The third plane that I bid on was a Stanley #7. After all of the lapping that I did with the #4, I looked for a fairly clean plane since the 7 is long and heavy. I found one that looked like it had been taken care and I paid the “market” price. This plane arrived with a pretty sharp blade and the condition overall was good. I actually used this plane without tuning it in my saw bench build. I spent a lot of time doing little adjustments to it and it seemed like I was always having to adjust something. After the saw bench was complete, I disassembled it and realized that it did need some work. The sole was in much need of a lapping and the frog needed some work on the machined surfaces to true everything up so the iron and chipbreaker would fit right in the body. There isn’t much that I can say for lapping the sole of a #7 besides packing a lunch, dinner, and sleeping bag. I read somewhere that the toe, front of the mouth, rear of the mouth, and heel are the only areas on this plane that need to be lapped to the same level. What they failed to tell me was that you have to get through the parts in between to get those level. To lap the sole, I used 3 belt sander sanding belts in 80 grit and only went to 120 grit because my arms were almost useless at that point. The frog needed a lot of attention on the machined surfaces and controls. A small file and steel wool made this part of the job quick and easy.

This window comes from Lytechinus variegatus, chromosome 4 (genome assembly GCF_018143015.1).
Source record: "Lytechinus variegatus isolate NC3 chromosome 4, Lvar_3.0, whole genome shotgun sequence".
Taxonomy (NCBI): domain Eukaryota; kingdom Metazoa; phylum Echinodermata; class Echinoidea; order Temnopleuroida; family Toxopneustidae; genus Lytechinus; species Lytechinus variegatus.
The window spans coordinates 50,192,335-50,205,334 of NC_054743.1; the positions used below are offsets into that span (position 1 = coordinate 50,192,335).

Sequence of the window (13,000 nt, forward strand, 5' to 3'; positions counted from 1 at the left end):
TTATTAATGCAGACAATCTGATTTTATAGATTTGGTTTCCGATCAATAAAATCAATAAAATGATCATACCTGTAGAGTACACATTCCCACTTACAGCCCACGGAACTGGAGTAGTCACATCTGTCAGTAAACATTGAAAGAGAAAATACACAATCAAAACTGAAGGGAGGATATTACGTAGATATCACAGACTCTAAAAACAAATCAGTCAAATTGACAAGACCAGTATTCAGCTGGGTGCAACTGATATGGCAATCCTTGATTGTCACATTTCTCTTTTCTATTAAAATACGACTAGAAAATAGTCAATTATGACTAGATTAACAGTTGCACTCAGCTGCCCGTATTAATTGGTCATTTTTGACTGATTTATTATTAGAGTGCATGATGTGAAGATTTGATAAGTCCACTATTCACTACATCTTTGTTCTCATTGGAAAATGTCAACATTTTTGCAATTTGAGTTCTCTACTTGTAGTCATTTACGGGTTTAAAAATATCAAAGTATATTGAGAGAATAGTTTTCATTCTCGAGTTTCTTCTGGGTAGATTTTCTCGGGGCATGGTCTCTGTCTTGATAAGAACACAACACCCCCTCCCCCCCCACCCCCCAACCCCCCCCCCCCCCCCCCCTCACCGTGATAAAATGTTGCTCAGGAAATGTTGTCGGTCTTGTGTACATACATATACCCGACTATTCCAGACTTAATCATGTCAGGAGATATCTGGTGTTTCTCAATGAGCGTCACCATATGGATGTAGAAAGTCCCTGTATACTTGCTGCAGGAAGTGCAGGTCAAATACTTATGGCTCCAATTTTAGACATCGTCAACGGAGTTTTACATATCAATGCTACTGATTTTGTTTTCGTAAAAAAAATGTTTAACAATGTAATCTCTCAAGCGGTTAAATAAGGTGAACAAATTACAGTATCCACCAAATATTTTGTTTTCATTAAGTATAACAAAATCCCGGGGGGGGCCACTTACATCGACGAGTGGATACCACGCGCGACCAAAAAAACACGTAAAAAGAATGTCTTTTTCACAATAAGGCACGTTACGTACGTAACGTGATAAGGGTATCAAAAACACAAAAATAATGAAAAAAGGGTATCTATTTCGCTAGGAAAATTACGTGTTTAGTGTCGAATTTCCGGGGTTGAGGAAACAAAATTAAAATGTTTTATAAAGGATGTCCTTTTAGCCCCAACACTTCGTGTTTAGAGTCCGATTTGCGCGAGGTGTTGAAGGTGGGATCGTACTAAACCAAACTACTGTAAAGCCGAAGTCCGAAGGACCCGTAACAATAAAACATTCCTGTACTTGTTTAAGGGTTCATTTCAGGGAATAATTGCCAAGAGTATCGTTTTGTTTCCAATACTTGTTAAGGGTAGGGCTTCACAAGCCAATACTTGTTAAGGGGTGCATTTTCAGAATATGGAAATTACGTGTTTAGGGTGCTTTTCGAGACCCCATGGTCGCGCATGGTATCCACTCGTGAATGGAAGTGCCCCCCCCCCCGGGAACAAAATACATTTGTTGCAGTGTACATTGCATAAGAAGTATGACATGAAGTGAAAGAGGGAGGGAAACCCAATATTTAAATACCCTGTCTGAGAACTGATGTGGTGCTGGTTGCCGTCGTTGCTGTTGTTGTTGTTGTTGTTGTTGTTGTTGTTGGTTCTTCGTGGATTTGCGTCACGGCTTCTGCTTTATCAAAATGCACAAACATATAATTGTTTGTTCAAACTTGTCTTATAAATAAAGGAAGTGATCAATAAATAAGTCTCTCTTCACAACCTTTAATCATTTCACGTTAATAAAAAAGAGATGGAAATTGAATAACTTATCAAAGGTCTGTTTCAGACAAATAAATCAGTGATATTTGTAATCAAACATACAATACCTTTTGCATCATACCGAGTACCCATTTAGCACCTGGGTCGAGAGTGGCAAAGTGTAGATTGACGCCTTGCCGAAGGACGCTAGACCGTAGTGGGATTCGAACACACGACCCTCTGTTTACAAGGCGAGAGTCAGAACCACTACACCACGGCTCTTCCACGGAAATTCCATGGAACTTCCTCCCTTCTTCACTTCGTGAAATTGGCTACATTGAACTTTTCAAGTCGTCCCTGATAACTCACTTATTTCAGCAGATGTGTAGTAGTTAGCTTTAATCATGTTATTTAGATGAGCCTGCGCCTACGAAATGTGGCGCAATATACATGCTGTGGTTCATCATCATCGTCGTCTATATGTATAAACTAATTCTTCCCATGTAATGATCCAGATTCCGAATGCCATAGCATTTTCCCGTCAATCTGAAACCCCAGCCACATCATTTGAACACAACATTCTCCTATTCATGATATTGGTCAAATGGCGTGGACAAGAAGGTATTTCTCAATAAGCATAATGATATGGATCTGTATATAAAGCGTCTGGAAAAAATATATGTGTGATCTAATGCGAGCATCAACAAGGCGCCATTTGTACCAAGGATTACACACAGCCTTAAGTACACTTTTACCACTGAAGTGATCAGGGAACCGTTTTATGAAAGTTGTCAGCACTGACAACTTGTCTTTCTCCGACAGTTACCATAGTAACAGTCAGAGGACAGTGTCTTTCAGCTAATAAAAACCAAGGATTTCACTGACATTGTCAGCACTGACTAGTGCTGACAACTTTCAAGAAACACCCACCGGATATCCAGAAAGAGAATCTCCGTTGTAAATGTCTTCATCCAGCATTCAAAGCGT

I did eventually buy another plane because I am now a shopaholic. I bought a Stanley #6 fore plane. Patrick’s Blood and Gore has nothing good to say about this plane, but it is probably my favorite plane so far. This plane was well photographed and looked similar in condition to the #4 that I had bought. I cleaned this plane up in one afternoon. A fore plane is made to remove a lot of material without paying much attention to flattening it. Let’s say that you bought a piece of 2″(8/4) thick lumber and you need to get to a thickness of 1 1/2″(6/4). You would first use the fore plane to get done roughly close to the thickness. Or you could pay $440 for a nice lunchbox thickness planer that would make light work of it. More on that later. Then you would use a jointer plane (#7 or #8) to smooth the side that you were working on. Because I wasn’t worried about smoothing things out with the fore plane, I just had to make sure that the sole was somewhat true. I did a little lapping and the toe and heel were true. The fun part of tuning this plane is sharpening the iron. The iron on this hand plane is shaped with a curve on the cutting end. I used a 9″ radius and ground the iron to shape and sharpened it with water stones. It took a lot of work to sharpen this iron because of its shape, but I enjoyed it. I guess I am really getting into this. I enjoy using this plane the most and it makes short work of getting stock down to the desired thickness.
I hope that by reading my experiences, you will be aware of what is involved in tuning a hand plane and being aware of what to looking for if you are buying a hand plane online. Pictures are worth a thousand words. I would say that each plane except the #6 took about 4 hours to tune. I hope this helps those fellow novice woodworkers who are researching and shopping for tools online like I am. Good luck!